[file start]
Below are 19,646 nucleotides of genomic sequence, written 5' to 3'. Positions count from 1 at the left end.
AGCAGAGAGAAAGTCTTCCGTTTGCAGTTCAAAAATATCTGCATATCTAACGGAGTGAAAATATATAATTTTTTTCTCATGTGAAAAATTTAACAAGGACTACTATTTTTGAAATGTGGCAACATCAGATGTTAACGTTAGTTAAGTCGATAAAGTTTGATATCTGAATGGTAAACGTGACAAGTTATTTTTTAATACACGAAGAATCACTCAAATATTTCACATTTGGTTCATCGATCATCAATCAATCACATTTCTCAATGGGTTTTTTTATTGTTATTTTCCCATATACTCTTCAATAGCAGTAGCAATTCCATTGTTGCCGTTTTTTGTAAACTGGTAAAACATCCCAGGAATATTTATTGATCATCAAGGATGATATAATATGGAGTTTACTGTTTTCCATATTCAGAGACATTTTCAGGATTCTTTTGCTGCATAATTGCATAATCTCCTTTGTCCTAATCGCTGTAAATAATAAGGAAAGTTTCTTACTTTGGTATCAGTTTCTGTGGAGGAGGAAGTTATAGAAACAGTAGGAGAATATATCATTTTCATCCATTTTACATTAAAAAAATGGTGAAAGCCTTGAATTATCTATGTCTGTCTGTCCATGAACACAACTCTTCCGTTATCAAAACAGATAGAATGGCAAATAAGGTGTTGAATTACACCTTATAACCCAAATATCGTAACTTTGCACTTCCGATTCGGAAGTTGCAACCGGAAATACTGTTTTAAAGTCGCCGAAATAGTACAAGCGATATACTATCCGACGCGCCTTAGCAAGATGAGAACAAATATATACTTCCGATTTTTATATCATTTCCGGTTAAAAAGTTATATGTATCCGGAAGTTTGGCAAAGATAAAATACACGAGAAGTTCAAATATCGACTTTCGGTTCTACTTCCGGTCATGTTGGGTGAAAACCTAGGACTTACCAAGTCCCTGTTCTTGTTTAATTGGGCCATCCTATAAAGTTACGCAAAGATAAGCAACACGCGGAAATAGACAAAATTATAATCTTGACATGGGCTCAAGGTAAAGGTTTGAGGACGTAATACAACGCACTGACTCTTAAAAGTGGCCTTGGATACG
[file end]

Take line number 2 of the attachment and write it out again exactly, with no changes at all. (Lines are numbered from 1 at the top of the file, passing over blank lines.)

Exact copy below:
AGCAGAGAGAAAGTCTTCCGTTTGCAGTTCAAAAATATCTGCATATCTAACGGAGTGAAAATATATAATTTTTTTCTCATGTGAAAAATTTAACAAGGACTACTATTTTTGAAATGTGGCAACATCAGATGTTAACGTTAGTTAAGTCGATAAAGTTTGATATCTGAATGGTAAACGTGACAAGTTATTTTTTAATACACGAAGAATCACTCAAATATTTCACATTTGGTTCATCGATCATCAATCAATCACATTTCTCAATGGGTTTTTTTATTGTTATTTTCCCATATACTCTTCAATAGCAGTAGCAATTCCATTGTTGCCGTTTTTTGTAAACTGGTAAAACATCCCAGGAATATTTATTGATCATCAAGGATGATATAATATGGAGTTTACTGTTTTCCATATTCAGAGACATTTTCAGGATTCTTTTGCTGCATAATTGCATAATCTCCTTTGTCCTAATCGCTGTAAATAATAAGGAAAGTTTCTTACTTTGGTATCAGTTTCTGTGGAGGAGGAAGTTATAGAAACAGTAGGAGAATATATCATTTTCATCCATTTTACATTAAAAAAATGGTGAAAGCCTTGAATTATCTATGTCTGTCTGTCCATGAACACAACTCTTCCGTTATCAAAACAGATAGAATGGCAAATAAGGTGTTGAATTACACCTTATAACCCAAATATCGTAACTTTGCACTTCCGATTCGGAAGTTGCAACCGGAAATACTGTTTTAAAGTCGCCGAAATAGTACAAGCGATATACTATCCGACGCGCCTTAGCAAGATGAGAACAAATATATACTTCCGATTTTTATATCATTTCCGGTTAAAAAGTTATATGTATCCGGAAGTTTGGCAAAGATAAAATACACGAGAAGTTCAAATATCGACTTTCGGTTCTACTTCCGGTCATGTTGGGTGAAAACCTAGGACTTACCAAGTCCCTGTTCTTGTTTAATTGGGCCATCCTATAAAGTTACGCAAAGATAAGCAACACGCGGAAATAGACAAAATTATAATCTTGACATGGGCTCAAGGTAAAGGTTTGAGGACGTAATACAACGCACTGACTCTTAAAAGTGGCCTTGGATACG